Incomes are rising, and the inequality between rich and poor is shrinking, in sub-Saharan Africa, according to a new study.
Sayyid Azim / AP / File
Semper aliquid novi Africa affert.
If I've managed to get my Pliny quote right that is telling us that there is always something new out of Africa. Something which does indeed seem to be the case:
Sen welfare is a combination of incomes and the distributions of those incomes: falling inequality is "good" and rising incomes are good, the opposites bad. As we can see, Sen welfare has been increasing in Africa since 1995 or so. Increasing strongly in fact. The paper this was taken from shows us that it's increasing both because inequality is falling and because incomes are rising: both parts of what we desire to happen are happening. Growth is happening and it's raising the incomes of the poor, not just sticking in the hands of the WaBenzi.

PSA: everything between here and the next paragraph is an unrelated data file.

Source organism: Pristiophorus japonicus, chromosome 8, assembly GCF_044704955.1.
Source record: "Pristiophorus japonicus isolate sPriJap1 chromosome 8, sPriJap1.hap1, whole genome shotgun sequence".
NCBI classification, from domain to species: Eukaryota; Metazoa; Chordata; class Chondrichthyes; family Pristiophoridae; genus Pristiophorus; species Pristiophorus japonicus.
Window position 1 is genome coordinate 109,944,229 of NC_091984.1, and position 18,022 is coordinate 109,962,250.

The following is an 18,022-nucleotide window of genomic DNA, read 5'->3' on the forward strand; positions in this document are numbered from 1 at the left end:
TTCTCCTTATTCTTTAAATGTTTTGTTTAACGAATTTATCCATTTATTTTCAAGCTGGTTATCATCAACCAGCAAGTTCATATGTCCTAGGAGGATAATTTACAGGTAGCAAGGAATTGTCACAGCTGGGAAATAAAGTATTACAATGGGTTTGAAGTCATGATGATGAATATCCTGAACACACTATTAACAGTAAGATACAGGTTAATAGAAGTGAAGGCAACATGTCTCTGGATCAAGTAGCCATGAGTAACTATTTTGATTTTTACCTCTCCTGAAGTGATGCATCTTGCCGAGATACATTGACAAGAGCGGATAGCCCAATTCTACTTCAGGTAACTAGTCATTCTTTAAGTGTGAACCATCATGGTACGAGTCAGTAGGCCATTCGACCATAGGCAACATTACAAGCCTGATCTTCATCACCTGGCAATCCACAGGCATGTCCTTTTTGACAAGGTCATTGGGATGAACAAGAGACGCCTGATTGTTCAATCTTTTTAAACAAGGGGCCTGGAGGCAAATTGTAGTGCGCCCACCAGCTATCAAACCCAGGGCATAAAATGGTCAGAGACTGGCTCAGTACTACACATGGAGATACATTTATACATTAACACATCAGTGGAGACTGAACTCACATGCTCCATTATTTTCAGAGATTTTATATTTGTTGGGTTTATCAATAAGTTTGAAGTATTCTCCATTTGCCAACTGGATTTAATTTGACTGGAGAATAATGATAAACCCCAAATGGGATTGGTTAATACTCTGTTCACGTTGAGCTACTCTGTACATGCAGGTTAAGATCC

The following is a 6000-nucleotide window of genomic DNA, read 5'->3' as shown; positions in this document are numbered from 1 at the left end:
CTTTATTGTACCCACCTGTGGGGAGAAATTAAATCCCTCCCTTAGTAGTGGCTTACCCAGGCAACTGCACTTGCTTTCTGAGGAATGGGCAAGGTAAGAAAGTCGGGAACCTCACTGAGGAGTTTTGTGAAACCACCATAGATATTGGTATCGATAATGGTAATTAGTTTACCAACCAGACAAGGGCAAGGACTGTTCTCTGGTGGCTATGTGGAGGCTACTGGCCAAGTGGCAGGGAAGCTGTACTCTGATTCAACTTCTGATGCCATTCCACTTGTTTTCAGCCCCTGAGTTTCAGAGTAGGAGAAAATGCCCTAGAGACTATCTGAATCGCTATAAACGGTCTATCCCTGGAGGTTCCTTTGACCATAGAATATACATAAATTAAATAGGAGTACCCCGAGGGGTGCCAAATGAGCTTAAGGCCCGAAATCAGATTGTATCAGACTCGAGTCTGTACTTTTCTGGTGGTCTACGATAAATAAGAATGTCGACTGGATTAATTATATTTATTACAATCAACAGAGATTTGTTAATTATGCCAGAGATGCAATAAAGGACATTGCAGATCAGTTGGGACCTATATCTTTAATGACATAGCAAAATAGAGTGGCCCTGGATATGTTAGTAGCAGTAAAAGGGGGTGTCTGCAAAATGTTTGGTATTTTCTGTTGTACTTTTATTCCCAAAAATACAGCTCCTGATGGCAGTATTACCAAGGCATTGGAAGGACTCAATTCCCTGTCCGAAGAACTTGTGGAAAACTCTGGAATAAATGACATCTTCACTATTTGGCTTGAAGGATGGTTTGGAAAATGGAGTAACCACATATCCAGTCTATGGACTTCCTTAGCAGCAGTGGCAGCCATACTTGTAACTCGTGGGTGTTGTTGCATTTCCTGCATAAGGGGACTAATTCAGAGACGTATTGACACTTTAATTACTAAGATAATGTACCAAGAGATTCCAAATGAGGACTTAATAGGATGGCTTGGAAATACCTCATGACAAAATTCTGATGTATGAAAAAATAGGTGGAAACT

We can identify what's going on here too: the early to mid 90s were when the strictures of the Washington Consensus reached Africa. There's nothing all that special about said Consensus either: it's really a little more markets please, a little less bureaucracy. Floating exchange rates, reasonable but real interest rates, a little less planning and a little more leaving resources to fructify in the pockets of the populace.#
And we can see the result of that Washington Consensus too. The one thing most had given up on ever actually happening: wide scale, dispersed, pro-poor and long running growth in Africa.